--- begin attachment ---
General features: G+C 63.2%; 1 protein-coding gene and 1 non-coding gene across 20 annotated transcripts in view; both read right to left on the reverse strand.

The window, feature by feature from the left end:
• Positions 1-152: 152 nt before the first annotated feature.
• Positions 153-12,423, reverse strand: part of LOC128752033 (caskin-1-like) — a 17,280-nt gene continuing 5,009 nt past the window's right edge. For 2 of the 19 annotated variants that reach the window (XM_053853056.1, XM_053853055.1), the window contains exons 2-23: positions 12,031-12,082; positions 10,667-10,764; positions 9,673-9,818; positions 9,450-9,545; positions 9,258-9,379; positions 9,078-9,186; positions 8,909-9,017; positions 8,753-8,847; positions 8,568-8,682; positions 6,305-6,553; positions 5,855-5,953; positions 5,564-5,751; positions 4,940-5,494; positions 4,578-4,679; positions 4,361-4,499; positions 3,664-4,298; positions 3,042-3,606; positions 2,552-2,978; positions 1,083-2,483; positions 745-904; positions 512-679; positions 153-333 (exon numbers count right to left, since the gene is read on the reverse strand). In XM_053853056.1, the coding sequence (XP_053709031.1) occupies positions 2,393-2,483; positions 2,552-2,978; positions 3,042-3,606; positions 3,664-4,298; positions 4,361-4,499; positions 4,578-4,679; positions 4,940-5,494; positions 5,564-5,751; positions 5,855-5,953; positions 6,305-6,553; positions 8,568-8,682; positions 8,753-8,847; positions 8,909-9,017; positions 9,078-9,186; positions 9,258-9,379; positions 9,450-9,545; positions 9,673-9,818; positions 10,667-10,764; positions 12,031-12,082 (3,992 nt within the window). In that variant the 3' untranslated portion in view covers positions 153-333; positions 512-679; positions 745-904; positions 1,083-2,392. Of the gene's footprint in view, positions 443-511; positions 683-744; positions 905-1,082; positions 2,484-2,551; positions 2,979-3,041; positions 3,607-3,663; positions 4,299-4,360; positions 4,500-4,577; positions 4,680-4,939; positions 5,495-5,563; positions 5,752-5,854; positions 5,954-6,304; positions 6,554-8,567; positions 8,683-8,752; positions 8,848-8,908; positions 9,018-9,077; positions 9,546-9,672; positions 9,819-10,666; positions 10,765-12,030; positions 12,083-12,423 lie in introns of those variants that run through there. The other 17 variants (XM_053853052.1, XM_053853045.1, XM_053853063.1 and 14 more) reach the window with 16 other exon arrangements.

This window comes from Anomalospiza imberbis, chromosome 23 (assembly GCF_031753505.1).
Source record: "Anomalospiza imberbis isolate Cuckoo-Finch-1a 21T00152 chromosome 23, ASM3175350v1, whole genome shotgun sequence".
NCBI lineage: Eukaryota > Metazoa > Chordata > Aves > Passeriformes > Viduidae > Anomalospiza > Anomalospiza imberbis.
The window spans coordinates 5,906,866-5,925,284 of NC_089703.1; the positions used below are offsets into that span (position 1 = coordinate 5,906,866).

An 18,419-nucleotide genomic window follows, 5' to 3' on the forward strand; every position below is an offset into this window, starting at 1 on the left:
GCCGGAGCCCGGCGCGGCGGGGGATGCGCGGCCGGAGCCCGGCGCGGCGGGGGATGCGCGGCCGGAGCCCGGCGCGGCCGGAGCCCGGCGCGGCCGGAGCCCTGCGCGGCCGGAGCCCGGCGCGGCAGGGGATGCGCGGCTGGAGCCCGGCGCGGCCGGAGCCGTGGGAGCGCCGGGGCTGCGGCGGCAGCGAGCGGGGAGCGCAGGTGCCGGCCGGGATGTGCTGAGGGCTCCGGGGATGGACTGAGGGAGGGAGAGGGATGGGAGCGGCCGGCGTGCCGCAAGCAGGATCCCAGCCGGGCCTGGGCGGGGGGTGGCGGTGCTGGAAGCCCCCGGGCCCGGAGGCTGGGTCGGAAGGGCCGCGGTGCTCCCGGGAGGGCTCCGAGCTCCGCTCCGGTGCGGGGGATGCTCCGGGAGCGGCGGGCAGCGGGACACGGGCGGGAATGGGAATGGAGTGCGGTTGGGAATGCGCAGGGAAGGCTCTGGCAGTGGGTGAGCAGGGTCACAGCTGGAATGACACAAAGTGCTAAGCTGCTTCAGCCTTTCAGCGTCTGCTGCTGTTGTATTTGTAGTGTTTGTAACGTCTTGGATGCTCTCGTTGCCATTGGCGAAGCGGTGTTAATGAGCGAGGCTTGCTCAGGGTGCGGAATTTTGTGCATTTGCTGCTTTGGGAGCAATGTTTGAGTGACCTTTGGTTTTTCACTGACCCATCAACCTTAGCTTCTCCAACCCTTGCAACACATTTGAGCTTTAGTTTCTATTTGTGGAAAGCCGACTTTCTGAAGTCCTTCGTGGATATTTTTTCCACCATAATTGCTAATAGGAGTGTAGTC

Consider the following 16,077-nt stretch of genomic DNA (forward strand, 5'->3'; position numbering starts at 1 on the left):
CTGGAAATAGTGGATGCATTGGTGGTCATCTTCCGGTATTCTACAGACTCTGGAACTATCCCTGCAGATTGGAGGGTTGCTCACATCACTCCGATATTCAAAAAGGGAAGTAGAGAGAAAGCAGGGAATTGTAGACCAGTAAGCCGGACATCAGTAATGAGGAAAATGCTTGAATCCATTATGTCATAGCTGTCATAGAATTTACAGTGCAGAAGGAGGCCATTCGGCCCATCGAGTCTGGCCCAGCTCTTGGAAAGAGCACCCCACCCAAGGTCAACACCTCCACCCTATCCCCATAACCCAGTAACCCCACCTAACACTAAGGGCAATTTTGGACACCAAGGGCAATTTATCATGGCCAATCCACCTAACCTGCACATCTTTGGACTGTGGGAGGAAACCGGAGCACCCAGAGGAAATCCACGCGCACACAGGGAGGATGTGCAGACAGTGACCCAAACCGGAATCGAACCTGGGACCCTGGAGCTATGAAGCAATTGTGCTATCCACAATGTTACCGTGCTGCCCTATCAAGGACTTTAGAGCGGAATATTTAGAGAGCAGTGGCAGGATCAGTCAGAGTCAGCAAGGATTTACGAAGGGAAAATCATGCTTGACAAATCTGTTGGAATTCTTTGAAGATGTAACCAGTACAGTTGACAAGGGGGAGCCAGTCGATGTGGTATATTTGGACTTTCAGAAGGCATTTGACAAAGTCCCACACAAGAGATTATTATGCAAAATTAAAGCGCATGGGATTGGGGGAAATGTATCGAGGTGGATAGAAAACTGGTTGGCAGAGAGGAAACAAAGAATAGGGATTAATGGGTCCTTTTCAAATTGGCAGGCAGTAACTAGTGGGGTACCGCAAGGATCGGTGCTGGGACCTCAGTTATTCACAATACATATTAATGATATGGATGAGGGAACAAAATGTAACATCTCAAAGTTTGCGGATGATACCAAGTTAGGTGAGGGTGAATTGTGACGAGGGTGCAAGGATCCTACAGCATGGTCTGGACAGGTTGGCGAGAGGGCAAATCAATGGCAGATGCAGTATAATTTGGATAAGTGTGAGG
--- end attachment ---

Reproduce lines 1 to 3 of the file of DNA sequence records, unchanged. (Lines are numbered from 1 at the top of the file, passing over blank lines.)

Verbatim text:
General features: G+C 63.2%; 1 protein-coding gene and 1 non-coding gene across 20 annotated transcripts in view; both read right to left on the reverse strand.

The window, feature by feature from the left end:
• Positions 1-152: 152 nt before the first annotated feature.